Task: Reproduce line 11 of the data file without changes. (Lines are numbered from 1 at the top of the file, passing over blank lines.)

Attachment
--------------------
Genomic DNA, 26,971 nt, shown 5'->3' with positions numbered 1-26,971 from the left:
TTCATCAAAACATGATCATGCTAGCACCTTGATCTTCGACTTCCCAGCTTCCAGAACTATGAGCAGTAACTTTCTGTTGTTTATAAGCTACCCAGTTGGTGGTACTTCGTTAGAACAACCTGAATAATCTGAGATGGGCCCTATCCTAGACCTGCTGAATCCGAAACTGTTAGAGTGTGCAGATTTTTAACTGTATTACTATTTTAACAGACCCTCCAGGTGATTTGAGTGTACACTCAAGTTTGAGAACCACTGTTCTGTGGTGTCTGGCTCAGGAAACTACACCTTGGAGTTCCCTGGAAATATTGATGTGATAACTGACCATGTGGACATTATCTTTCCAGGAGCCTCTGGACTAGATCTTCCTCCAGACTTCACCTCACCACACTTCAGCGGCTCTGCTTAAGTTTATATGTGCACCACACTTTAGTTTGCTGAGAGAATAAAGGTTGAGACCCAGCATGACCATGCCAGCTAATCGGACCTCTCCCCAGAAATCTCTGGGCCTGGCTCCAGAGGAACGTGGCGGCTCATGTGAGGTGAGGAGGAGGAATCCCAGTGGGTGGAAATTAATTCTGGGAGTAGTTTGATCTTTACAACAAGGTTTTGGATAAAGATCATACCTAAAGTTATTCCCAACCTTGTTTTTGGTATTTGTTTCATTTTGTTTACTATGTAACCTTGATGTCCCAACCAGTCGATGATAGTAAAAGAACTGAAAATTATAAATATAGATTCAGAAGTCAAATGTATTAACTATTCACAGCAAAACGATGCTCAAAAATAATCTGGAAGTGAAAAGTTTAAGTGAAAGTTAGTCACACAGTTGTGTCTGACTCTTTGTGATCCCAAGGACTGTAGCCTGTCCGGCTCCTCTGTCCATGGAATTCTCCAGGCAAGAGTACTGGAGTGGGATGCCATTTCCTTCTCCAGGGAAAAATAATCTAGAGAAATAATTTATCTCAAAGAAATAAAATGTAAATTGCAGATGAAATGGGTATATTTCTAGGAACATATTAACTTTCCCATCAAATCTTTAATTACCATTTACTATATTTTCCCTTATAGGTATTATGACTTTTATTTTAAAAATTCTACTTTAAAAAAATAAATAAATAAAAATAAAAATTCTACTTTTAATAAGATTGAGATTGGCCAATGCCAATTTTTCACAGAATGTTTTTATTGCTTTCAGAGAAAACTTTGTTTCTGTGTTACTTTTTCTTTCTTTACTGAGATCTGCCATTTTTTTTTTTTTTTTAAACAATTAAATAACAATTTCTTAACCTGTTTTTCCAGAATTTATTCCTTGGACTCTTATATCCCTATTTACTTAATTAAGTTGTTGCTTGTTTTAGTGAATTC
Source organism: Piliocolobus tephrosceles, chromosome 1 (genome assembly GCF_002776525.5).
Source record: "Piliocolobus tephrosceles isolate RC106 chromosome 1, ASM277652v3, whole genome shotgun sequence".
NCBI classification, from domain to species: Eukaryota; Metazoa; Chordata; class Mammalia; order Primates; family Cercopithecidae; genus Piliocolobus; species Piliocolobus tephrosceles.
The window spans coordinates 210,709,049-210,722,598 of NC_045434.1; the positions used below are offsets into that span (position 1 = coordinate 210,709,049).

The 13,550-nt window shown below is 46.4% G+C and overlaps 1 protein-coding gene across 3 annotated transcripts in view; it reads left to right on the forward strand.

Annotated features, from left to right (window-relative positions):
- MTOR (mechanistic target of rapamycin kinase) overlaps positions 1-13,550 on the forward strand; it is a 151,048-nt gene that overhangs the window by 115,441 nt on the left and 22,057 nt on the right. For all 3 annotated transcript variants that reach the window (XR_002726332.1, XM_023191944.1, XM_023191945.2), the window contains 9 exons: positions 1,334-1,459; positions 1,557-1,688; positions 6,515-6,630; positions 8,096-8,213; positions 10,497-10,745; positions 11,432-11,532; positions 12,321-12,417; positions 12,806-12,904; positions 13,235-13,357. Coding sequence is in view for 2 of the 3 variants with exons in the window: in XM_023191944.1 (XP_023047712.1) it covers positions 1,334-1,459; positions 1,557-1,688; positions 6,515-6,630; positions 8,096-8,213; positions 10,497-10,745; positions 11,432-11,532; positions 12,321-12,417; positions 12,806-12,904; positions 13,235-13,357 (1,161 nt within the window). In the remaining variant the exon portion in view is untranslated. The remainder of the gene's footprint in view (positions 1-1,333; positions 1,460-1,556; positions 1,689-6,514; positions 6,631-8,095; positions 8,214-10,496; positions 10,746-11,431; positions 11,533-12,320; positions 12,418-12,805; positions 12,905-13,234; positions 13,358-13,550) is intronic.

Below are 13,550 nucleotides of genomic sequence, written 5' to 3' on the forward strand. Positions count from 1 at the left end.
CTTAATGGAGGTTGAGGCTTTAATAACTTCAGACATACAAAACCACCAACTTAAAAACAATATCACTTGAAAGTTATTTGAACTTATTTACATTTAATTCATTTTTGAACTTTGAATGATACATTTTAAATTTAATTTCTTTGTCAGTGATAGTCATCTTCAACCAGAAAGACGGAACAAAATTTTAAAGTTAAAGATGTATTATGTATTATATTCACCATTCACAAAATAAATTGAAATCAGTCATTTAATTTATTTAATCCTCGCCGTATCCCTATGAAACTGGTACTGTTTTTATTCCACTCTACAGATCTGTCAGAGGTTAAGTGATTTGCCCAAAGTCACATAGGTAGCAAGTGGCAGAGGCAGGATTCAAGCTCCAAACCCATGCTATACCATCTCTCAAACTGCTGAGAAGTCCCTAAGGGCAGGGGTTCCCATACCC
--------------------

CTTAATGGAGGTTGAGGCTTTAATAACTTCAGACATACAAAACCACCAACTTAAAAACAATATCACTTGAAAGTTATTTGAACTTATTTACATTTAATTCATTTTTGAACTTTGAATGATACATTTTAAATTTAATTTCTTTGTCAGTGATAGTCATCTTCAACCAGAAAGACGGAACAAAATTTTAAAGTTAAAGATGTATTATGTATTATATTCACCATTCACAAAATAAATTGAAATCAGTCATTTAATTTATTTAATCCTCGCCGTATCCCTATGAAACTGGTACTGTTTTTATTCCACTCTACAGATCTGTCAGAGGTTAAGTGATTTGCCCAAAGTCACATAGGTAGCAAGTGGCAGAGGCAGGATTCAAGCTCCAAACCCATGCTATACCATCTCTCAAACTGCTGAGAAGTCCCTAAGGGCAGGGGTTCCCATACCC